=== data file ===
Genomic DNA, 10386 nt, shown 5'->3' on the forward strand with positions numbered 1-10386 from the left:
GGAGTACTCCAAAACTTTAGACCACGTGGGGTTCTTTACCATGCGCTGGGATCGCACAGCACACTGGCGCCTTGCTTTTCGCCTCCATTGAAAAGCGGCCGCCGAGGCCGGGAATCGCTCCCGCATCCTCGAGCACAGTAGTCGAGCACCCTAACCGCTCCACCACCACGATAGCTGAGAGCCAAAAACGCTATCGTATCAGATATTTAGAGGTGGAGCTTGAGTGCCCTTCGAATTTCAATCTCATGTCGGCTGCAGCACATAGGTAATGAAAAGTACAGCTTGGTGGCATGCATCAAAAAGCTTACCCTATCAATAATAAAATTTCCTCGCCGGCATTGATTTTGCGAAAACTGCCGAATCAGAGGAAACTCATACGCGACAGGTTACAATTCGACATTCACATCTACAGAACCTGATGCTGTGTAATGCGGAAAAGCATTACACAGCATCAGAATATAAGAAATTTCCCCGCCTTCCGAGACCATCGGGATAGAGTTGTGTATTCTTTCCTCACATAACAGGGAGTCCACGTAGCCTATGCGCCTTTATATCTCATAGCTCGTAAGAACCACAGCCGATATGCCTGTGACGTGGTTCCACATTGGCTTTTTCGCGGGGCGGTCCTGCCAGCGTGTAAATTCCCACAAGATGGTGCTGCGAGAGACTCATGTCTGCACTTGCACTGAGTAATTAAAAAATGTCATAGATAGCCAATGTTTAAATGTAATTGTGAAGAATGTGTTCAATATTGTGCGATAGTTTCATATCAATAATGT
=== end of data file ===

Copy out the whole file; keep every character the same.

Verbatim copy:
Genomic DNA, 10386 nt, shown 5'->3' on the forward strand with positions numbered 1-10386 from the left:
GGAGTACTCCAAAACTTTAGACCACGTGGGGTTCTTTACCATGCGCTGGGATCGCACAGCACACTGGCGCCTTGCTTTTCGCCTCCATTGAAAAGCGGCCGCCGAGGCCGGGAATCGCTCCCGCATCCTCGAGCACAGTAGTCGAGCACCCTAACCGCTCCACCACCACGATAGCTGAGAGCCAAAAACGCTATCGTATCAGATATTTAGAGGTGGAGCTTGAGTGCCCTTCGAATTTCAATCTCATGTCGGCTGCAGCACATAGGTAATGAAAAGTACAGCTTGGTGGCATGCATCAAAAAGCTTACCCTATCAATAATAAAATTTCCTCGCCGGCATTGATTTTGCGAAAACTGCCGAATCAGAGGAAACTCATACGCGACAGGTTACAATTCGACATTCACATCTACAGAACCTGATGCTGTGTAATGCGGAAAAGCATTACACAGCATCAGAATATAAGAAATTTCCCCGCCTTCCGAGACCATCGGGATAGAGTTGTGTATTCTTTCCTCACATAACAGGGAGTCCACGTAGCCTATGCGCCTTTATATCTCATAGCTCGTAAGAACCACAGCCGATATGCCTGTGACGTGGTTCCACATTGGCTTTTTCGCGGGGCGGTCCTGCCAGCGTGTAAATTCCCACAAGATGGTGCTGCGAGAGACTCATGTCTGCACTTGCACTGAGTAATTAAAAAATGTCATAGATAGCCAATGTTTAAATGTAATTGTGAAGAATGTGTTCAATATTGTGCGATAGTTTCATATCAATAATGT